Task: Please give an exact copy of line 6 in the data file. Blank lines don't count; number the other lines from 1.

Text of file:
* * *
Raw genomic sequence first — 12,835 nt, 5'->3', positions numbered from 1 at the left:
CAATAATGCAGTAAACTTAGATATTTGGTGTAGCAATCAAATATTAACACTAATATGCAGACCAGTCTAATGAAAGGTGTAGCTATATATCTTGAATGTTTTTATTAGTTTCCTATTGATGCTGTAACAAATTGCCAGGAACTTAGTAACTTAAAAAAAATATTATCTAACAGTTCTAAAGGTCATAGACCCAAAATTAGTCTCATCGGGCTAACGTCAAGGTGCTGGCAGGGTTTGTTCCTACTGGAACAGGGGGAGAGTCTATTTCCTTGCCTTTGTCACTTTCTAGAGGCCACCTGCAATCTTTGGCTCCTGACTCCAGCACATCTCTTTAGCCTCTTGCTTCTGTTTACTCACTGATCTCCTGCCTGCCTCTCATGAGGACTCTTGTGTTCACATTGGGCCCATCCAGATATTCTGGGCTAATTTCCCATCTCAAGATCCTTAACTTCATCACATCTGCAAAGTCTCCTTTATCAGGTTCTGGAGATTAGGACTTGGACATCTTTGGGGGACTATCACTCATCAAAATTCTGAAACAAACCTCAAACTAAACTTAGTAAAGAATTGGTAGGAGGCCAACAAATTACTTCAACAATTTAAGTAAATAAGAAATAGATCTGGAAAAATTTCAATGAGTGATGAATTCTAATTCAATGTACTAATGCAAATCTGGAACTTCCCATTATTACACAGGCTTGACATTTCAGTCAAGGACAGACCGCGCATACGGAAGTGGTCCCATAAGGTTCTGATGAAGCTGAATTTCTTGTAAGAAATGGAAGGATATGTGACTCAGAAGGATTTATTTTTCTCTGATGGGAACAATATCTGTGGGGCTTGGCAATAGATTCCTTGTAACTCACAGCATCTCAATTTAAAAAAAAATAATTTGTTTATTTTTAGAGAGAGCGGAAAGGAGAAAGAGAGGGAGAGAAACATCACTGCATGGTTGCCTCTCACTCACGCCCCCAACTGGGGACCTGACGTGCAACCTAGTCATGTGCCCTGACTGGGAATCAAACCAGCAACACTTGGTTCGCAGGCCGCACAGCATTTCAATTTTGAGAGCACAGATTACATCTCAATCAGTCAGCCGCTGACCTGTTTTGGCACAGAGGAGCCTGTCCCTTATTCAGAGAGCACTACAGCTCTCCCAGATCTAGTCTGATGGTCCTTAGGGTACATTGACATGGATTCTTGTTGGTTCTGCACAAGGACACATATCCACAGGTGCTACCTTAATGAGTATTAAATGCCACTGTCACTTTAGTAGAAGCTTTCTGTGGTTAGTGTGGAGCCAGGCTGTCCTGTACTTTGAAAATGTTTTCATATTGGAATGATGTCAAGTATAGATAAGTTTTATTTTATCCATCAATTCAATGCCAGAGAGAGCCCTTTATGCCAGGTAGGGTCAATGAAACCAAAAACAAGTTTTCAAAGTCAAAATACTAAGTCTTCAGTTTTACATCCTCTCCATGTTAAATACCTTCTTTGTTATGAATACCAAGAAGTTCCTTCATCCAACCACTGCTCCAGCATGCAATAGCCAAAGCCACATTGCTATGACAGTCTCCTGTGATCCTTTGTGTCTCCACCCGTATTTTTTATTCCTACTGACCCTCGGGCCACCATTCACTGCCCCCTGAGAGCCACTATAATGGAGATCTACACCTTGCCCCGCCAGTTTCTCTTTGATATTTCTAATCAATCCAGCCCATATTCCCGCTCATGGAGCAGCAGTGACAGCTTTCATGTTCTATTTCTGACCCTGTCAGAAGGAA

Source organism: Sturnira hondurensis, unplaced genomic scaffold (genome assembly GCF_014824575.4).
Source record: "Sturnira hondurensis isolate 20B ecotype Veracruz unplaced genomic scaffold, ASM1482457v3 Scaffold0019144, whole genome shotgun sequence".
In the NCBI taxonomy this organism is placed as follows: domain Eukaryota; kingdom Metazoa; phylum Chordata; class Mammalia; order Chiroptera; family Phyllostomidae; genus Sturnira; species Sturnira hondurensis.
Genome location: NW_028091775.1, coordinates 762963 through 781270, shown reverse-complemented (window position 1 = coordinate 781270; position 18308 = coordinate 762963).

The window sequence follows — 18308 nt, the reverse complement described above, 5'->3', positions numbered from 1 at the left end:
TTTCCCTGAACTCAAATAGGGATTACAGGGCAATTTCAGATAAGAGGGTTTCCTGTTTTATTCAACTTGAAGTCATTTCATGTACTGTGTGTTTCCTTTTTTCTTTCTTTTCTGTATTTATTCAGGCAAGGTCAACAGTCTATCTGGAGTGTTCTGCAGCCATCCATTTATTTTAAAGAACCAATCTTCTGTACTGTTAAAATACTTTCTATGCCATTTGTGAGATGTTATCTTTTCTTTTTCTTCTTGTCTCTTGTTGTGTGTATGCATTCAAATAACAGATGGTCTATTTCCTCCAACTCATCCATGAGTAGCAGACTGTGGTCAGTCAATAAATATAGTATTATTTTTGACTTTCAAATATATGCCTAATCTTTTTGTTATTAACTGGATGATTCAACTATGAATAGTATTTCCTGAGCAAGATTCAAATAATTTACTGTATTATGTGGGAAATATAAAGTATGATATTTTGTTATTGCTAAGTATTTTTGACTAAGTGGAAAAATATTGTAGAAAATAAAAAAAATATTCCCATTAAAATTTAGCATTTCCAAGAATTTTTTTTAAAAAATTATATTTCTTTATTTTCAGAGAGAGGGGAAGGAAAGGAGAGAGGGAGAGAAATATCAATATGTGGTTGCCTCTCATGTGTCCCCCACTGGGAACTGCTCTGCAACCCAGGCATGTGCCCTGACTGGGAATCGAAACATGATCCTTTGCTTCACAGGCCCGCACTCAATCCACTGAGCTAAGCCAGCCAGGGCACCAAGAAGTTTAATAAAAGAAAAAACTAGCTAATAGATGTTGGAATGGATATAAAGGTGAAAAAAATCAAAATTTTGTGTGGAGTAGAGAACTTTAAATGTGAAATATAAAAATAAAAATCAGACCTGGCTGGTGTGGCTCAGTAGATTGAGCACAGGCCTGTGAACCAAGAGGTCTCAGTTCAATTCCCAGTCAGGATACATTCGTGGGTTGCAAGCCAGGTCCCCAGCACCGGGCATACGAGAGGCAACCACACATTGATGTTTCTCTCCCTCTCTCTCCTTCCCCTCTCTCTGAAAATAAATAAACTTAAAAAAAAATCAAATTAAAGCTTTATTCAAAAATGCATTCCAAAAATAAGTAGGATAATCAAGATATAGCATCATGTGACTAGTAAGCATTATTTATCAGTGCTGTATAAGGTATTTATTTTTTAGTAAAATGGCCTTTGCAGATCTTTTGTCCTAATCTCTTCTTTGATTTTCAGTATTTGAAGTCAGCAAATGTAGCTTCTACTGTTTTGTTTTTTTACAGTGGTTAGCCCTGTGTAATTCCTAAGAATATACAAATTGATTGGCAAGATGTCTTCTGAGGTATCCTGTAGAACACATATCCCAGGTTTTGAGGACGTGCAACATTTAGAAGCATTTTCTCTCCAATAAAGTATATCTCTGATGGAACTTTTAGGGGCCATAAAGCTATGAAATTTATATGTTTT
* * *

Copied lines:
Genome location: NW_028091775.1, coordinates 762963 through 781270, shown reverse-complemented (window position 1 = coordinate 781270; position 18308 = coordinate 762963).